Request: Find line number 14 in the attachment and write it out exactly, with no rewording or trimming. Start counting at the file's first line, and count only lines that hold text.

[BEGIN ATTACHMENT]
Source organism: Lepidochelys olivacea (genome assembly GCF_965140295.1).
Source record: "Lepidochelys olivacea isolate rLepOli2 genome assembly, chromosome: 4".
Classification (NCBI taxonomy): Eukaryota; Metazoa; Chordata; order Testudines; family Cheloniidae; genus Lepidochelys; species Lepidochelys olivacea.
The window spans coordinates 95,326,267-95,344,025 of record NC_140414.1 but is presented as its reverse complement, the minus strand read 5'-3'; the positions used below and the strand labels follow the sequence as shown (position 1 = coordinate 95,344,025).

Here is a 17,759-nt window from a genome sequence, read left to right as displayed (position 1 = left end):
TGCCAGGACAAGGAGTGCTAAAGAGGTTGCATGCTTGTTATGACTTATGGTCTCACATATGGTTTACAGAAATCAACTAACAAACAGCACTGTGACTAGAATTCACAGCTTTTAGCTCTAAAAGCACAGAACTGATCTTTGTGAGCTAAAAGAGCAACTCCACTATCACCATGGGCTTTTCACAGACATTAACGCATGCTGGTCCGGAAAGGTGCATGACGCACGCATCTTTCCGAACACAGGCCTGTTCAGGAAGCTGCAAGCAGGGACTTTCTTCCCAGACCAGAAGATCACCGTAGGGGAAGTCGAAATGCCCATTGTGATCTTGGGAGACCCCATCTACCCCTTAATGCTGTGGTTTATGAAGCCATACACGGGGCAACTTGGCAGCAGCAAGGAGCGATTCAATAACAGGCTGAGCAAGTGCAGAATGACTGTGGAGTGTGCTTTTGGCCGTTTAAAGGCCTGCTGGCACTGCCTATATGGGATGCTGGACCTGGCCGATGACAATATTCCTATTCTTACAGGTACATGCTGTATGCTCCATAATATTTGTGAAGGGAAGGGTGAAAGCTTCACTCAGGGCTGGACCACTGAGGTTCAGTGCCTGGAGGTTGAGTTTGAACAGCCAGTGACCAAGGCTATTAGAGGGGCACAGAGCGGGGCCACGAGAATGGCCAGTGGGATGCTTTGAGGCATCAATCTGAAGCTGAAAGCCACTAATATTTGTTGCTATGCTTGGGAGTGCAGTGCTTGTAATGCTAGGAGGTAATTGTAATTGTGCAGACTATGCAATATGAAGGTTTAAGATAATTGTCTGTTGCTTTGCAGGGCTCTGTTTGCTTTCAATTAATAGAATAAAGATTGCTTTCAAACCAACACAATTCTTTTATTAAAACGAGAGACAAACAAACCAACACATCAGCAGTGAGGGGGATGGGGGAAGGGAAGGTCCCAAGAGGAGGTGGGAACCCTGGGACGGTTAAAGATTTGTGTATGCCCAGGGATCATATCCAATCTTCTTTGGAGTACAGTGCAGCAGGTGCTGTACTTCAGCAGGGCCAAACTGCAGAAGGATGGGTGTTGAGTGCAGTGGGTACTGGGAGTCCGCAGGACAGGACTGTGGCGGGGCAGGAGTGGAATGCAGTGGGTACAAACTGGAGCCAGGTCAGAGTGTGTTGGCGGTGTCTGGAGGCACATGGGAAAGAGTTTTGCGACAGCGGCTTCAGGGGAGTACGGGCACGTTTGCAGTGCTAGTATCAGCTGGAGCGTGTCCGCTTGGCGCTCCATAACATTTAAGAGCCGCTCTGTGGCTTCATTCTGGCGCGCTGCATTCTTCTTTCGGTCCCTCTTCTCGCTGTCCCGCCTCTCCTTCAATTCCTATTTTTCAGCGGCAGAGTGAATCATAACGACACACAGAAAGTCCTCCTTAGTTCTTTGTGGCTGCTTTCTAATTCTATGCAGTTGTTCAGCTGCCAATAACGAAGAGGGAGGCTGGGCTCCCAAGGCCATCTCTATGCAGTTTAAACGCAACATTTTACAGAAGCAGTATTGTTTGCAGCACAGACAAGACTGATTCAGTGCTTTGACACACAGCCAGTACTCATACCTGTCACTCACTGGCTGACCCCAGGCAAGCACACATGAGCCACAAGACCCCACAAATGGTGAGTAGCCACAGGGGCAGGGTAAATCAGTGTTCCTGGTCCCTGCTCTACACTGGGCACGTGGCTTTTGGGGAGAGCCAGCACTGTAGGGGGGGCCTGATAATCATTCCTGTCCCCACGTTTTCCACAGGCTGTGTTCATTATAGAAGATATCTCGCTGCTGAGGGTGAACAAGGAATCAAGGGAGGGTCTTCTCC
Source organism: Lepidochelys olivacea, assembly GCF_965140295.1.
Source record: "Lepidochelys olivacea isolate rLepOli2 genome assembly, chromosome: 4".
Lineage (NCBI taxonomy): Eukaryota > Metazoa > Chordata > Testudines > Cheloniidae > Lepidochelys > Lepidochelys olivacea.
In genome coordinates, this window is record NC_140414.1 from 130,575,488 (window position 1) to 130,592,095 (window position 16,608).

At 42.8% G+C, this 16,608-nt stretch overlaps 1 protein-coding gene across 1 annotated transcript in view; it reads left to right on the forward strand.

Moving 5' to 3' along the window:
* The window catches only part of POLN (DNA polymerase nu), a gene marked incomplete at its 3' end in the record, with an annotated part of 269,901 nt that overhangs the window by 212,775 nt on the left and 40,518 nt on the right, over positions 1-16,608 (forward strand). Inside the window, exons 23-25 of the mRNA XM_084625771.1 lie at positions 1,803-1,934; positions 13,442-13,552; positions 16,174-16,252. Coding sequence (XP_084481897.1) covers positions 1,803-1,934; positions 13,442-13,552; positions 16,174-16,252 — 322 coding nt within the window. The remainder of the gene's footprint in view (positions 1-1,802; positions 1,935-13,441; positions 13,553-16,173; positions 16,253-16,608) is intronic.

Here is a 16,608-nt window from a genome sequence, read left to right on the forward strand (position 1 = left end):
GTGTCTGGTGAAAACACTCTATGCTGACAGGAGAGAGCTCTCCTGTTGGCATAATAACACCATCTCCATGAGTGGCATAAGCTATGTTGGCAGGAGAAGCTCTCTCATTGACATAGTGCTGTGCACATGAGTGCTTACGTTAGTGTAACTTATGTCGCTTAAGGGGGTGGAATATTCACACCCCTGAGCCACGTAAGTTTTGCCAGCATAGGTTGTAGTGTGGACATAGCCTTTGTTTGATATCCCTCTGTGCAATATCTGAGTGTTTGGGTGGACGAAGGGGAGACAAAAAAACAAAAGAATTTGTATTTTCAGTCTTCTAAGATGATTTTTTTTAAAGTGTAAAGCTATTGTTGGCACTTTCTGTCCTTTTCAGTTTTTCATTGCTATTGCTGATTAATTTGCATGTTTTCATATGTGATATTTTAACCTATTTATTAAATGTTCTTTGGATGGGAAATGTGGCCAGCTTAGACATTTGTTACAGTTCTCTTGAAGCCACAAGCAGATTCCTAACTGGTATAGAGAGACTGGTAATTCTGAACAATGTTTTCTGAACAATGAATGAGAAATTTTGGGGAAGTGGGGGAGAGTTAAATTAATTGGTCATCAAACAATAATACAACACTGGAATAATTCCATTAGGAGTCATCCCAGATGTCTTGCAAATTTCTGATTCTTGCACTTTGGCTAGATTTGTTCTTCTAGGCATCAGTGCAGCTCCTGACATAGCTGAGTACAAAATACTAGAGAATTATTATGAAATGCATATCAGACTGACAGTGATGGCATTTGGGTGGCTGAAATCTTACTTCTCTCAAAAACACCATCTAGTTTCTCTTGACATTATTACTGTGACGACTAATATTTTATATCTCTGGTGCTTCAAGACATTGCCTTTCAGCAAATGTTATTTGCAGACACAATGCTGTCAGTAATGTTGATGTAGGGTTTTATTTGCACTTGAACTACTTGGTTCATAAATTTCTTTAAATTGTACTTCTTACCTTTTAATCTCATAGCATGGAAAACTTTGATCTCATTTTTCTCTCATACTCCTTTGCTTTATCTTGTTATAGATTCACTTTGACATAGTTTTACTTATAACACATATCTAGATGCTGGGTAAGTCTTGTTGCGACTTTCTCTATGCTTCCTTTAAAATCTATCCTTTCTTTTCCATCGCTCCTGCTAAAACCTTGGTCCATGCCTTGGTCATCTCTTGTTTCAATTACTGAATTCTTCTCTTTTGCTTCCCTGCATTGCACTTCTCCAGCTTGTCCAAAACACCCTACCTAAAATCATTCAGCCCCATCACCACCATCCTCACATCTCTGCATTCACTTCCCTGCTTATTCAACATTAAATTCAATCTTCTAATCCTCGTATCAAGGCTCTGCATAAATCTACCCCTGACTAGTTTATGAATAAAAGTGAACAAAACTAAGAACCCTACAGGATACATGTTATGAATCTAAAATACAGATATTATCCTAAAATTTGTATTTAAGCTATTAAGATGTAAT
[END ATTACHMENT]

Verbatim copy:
Here is a 16,608-nt window from a genome sequence, read left to right on the forward strand (position 1 = left end):